Since movies are essentially just longer TV episodes, it makes perfect sense for the film industry to tap in as well. The most recent example is the Lord of The Rings NFT collection that dropped last week. It allows holders to watch extended versions of the flick in 4K, access hidden AR collectibles, see hundreds of images from the movie, access three different set locations you can explore digitally, and eight hours of special features and commentary. There was a lot of backlash regarding the collection as many of the perks mentioned were items folks had from Blu-ray DVDs. Many fans felt there wasn’t anything special or new the collection brought to the consumer experience. Though I tip my hat off to any company trying to integrate into the Web3 space, there needs to be a level of research and understanding before you do so. One gold star I will give to them is because they are incorporating a credit card purchase option. This thinking will help onboard more Web2 users into Web3 by presenting them with something they are familiar with. Right idea? Yes. Wrong execution? Also yes.

The NFT craze doesn’t stop at just content for shows and movies. Earlier this year, Samsung announced they would be incorporating smart TVs too. Their new marketplace, LG Art Lab, will allow people to buy and sell NFTs directly from their televisions. The first set of NFTs dropped in September and they will be adding new ones each month. This feature is only available for U.S. residents and those who have WebOS 5.0 (or later) access through the app, but they want to eventually expand the experience to everyone across the world. Samsung’s main goal is to provide a high-def visual experience with the purchase of non-fungible tokens. Streaming platforms are picking up on the same approach — Roku has incorporated a channel called StreamNFTs that allows you to display your collection and explore others from the largest art marketplaces.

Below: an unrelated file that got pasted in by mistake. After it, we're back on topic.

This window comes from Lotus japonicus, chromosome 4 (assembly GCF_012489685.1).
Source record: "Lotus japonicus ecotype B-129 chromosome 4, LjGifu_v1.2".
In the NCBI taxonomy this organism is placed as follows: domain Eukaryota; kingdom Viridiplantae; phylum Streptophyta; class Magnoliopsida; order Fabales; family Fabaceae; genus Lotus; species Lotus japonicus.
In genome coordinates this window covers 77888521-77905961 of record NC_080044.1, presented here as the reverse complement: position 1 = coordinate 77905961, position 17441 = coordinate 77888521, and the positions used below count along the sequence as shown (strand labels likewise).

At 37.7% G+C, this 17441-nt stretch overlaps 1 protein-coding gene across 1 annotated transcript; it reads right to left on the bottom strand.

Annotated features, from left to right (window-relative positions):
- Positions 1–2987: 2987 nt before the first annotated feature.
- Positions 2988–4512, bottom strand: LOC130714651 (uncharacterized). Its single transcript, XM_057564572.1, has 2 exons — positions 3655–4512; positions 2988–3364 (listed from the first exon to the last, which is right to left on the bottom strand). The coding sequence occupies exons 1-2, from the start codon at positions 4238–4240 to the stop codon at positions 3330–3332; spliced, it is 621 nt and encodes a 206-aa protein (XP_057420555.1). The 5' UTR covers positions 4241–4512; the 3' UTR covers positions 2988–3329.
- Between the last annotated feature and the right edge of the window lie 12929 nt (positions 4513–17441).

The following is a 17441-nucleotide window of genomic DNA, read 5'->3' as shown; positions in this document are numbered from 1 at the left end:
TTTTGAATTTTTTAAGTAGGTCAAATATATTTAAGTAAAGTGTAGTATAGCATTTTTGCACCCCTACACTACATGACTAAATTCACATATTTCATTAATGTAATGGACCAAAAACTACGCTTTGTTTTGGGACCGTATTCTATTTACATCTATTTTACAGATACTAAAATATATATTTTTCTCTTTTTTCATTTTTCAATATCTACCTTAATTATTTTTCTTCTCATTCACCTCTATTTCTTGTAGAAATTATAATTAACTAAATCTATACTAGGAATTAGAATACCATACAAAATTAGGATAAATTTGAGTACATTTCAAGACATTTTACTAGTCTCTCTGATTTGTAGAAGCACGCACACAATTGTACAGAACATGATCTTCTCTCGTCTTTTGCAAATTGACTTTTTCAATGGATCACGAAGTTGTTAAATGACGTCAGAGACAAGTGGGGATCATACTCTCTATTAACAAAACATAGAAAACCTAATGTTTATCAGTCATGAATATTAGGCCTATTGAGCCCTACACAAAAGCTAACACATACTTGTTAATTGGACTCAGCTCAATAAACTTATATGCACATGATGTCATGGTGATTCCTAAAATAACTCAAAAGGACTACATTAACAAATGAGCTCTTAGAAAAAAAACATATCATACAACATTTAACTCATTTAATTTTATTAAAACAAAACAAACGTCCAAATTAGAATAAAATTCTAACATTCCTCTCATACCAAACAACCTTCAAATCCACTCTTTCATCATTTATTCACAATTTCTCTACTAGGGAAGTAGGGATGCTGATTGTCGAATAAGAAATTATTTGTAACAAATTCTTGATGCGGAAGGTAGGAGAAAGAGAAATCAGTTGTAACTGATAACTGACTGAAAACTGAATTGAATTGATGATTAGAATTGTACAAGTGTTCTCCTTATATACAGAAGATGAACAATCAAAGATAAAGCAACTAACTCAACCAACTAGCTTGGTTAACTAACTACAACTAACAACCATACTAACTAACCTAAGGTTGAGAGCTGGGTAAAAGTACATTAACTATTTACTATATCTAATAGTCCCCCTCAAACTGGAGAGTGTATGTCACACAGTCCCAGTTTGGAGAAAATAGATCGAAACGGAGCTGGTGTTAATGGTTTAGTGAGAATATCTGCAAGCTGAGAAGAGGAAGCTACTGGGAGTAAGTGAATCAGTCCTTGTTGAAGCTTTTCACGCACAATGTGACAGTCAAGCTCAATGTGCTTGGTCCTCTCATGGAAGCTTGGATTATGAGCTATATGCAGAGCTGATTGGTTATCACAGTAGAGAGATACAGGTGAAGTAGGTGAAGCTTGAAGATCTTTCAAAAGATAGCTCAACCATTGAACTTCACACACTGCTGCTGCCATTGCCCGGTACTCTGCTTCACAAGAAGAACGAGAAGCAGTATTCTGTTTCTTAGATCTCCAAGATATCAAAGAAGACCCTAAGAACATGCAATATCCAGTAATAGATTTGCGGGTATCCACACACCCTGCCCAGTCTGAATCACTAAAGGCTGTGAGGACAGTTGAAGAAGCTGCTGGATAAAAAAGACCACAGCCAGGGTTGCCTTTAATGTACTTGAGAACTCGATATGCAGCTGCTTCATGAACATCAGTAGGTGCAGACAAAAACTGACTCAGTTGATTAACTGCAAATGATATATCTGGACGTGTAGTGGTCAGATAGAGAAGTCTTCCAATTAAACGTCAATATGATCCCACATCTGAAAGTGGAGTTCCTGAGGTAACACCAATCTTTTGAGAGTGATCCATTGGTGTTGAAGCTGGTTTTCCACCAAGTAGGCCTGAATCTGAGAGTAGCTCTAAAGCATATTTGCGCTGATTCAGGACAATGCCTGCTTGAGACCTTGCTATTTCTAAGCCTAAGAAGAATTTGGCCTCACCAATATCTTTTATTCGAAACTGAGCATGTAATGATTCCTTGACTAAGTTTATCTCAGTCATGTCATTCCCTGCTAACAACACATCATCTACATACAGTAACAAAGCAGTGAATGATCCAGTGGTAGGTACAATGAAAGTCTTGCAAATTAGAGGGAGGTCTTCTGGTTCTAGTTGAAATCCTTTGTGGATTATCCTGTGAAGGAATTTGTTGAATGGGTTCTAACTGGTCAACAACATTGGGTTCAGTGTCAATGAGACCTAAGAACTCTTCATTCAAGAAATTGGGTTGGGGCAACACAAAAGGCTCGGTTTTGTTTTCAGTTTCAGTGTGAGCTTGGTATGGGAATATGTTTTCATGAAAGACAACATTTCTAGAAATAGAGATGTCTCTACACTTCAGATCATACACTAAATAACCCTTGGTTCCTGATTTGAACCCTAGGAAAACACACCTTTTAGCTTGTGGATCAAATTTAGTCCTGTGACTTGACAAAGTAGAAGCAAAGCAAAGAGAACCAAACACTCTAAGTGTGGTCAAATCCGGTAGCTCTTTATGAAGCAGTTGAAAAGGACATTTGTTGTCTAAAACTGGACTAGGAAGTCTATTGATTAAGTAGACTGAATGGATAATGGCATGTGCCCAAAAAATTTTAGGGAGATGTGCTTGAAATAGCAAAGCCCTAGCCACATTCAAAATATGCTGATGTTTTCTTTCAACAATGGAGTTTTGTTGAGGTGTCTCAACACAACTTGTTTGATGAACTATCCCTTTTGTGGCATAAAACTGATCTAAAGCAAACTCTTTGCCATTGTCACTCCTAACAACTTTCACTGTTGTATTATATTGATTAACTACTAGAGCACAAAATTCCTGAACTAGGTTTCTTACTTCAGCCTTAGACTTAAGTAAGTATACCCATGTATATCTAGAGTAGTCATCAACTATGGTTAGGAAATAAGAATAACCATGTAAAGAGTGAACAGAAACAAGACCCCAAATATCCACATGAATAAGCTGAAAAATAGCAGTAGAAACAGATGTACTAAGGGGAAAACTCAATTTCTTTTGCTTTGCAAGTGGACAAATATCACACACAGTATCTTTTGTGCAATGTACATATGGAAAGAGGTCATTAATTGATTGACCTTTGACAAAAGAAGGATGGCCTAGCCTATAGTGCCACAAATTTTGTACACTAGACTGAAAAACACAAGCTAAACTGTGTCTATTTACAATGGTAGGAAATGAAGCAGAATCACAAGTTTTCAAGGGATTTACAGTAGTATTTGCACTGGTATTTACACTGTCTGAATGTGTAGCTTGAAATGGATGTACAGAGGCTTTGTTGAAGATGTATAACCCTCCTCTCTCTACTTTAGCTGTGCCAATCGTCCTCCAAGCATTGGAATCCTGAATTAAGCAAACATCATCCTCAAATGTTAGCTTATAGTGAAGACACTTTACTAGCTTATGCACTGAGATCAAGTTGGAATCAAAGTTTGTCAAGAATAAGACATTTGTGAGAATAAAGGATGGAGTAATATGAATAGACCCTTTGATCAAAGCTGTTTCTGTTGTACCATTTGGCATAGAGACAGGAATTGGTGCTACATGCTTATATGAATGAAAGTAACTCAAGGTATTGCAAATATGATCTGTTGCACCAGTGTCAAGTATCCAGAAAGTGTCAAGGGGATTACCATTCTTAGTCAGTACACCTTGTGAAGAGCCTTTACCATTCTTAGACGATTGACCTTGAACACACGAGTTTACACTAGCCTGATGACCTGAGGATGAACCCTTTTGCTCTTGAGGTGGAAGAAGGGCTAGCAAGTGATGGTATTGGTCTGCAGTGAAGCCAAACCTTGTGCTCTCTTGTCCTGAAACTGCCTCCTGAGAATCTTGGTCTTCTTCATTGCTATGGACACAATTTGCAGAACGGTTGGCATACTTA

The possibilities of NFT usage in TV and film are truly endless. We even have NFT projects such as World of Women and Bored Ape utilizing their IP and brand to curate films and unscripted shows. I believe we are just seeing the beginning of how Web3 can be utilized in this industry, but very soon it’s going to be so integrated that it will be a part of every favorite show or movie we watch.